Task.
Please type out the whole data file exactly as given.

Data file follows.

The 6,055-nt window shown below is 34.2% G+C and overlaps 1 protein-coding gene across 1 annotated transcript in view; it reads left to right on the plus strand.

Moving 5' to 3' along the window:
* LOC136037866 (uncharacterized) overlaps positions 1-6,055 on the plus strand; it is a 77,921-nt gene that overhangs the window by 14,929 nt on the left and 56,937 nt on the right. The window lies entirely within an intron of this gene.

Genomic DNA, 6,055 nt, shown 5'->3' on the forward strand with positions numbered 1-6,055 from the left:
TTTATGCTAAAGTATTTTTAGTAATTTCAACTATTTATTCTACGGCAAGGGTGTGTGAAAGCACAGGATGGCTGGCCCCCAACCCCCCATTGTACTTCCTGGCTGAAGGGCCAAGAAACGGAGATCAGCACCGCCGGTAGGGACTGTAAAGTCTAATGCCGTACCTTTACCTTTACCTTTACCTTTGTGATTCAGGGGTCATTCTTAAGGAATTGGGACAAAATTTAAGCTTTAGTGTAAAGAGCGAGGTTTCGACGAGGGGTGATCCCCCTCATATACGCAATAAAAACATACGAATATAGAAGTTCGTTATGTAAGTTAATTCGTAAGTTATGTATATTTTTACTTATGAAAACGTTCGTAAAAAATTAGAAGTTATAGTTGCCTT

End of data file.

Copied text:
The 6,055-nt window shown below is 34.2% G+C and overlaps 1 protein-coding gene across 1 annotated transcript in view; it reads left to right on the plus strand.

Moving 5' to 3' along the window:
* LOC136037866 (uncharacterized) overlaps positions 1-6,055 on the plus strand; it is a 77,921-nt gene that overhangs the window by 14,929 nt on the left and 56,937 nt on the right. The window lies entirely within an intron of this gene.

Genomic DNA, 6,055 nt, shown 5'->3' on the forward strand with positions numbered 1-6,055 from the left:
TTTATGCTAAAGTATTTTTAGTAATTTCAACTATTTATTCTACGGCAAGGGTGTGTGAAAGCACAGGATGGCTGGCCCCCAACCCCCCATTGTACTTCCTGGCTGAAGGGCCAAGAAACGGAGATCAGCACCGCCGGTAGGGACTGTAAAGTCTAATGCCGTACCTTTACCTTTACCTTTACCTTTGTGATTCAGGGGTCATTCTTAAGGAATTGGGACAAAATTTAAGCTTTAGTGTAAAGAGCGAGGTTTCGACGAGGGGTGATCCCCCTCATATACGCAATAAAAACATACGAATATAGAAGTTCGTTATGTAAGTTAATTCGTAAGTTATGTATATTTTTACTTATGAAAACGTTCGTAAAAAATTAGAAGTTATAGTTGCCTT